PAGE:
In the past few months, I have been cataloguing his ‘swimwear’ work that mainly contains negatives of models wearing swim and beach wear shot in studio settings, beaches and other outdoor locations during the 1940 – 1960 period.

ANMS1404[885]

ANMM Collection


Through these photographs I have witnessed the evolution of swimwear styles, starting with the fairly conservative 1940s one piece.

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With fabric shortages during the war time, the US Government issued the L-85 order that basically made smaller swimming suits patriotic. Manufacturers in countries like Australia followed suit introducing the cut outs in midriff and bikinis.

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As the swimwear evolved, so did advertising. In the 1950s, ‘Golden Era’ of Cinematography and ‘Golden Age’ of Television, advertising became even prominent and daring.
Informed by market studies, agencies started positioning their ads to address the perceived consumer needs of safety, belonging and success. They also capitalised on featuring scantily-clad young ladies, which noticeably improved ad content and sales scores.

ANMM Collection

ANMM Collection

ANMM Collection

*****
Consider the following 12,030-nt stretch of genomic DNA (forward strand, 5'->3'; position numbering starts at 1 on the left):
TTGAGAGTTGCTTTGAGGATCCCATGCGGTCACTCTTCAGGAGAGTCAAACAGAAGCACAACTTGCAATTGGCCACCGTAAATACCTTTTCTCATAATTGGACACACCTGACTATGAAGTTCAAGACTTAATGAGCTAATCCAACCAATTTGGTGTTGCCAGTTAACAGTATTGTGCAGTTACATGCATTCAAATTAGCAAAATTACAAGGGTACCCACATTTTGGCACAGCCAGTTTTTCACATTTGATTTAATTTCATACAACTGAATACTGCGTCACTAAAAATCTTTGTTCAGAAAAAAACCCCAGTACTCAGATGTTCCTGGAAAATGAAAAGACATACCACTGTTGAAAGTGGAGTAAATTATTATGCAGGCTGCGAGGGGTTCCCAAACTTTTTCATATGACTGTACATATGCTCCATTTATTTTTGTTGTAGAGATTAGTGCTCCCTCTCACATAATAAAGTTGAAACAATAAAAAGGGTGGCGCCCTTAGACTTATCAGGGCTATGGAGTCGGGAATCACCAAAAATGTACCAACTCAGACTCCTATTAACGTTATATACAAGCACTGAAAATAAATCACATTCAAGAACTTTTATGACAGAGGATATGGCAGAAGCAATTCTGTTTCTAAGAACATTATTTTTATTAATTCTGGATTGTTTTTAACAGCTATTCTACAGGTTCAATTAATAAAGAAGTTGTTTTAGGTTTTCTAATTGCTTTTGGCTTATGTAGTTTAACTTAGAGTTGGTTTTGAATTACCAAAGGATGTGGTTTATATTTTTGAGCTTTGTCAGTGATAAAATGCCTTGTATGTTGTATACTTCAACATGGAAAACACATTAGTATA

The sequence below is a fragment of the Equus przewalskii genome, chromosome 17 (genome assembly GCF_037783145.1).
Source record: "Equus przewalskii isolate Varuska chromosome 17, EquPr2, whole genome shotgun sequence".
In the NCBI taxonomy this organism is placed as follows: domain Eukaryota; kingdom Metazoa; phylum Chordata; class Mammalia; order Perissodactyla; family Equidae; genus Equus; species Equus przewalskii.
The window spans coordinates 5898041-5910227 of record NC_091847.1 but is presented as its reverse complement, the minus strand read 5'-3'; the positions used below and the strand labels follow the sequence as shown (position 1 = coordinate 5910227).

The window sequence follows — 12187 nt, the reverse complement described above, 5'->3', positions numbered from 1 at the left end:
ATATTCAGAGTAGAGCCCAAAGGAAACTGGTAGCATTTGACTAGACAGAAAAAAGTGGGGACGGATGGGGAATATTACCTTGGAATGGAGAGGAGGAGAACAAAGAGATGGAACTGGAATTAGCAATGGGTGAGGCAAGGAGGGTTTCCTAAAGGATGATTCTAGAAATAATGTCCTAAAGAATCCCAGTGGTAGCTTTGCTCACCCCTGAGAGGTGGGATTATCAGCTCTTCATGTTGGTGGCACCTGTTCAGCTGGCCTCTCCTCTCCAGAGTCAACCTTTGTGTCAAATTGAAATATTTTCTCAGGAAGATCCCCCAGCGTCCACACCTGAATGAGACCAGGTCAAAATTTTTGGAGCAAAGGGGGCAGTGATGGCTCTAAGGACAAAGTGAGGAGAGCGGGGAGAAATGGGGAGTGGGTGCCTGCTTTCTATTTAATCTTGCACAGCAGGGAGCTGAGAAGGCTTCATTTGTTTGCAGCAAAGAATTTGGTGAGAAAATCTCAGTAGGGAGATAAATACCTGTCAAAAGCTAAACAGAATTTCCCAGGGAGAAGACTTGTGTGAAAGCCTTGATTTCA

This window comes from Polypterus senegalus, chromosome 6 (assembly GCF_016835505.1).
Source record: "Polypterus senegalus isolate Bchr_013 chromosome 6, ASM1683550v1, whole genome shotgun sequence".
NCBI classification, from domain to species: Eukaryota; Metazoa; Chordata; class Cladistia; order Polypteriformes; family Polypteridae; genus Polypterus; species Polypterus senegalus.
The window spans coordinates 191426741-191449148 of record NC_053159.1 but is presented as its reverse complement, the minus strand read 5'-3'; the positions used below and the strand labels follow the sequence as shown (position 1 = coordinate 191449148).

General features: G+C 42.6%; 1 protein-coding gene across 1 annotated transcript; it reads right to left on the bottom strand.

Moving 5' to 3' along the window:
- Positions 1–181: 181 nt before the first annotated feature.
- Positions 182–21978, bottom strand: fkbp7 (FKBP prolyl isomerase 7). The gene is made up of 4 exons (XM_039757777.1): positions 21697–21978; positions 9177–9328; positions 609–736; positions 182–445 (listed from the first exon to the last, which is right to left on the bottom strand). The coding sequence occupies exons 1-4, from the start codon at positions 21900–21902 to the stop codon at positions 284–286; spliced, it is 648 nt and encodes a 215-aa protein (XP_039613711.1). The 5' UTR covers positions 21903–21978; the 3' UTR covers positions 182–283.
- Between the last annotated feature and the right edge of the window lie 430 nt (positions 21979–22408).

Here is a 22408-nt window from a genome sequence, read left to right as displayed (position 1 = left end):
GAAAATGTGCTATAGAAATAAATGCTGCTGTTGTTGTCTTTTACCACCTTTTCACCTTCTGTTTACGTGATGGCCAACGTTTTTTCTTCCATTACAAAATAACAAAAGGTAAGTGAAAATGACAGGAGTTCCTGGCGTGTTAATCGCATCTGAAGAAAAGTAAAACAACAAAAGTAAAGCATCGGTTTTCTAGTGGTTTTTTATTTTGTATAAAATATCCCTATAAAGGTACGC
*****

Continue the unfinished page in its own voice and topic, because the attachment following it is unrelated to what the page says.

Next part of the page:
ANMM Collection

I can just imagine the people at the 3M abrasives and sandpaper company branch, looking for ways to make their abrasive paper products look sexy and appealing to the masses. What a better way than ask Gervais to take two bikini beauties to a lovely beach and make them interact with… yes, sheets and disks of sand paper!

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And didn’t they do a fantastic job? I’m not sure if the masses were running to their nearest hardware shop to get their hands on a box of sand paper, but what I can see is the models and perhaps, even Gervais, having a giggle at the crazy ways to accommodate abrasive material into a perfect beach scene!

A family affair: Voyage from Newcastle to Sydney, day 5

Sunday 21 September 2014, 1600

HMB Endeavour replica is now back alongside at the Australian National Maritime Museum, concluding the series of three September voyages.

After our lovely evening on Saturday in Broken Bay with Dr Fred Watson, we weighed anchor at 0530 this morning to return to Sydney – under engines due to the southerly breeze.

This voyage something rather unique has happened. We occasionally have a couple come aboard Endeavour for a particular voyage, or perhaps two people who are related in some other way. This trip, there were no less than three sets of family groups – one in each of the three watches, foremast, mainmast and mizzenmast.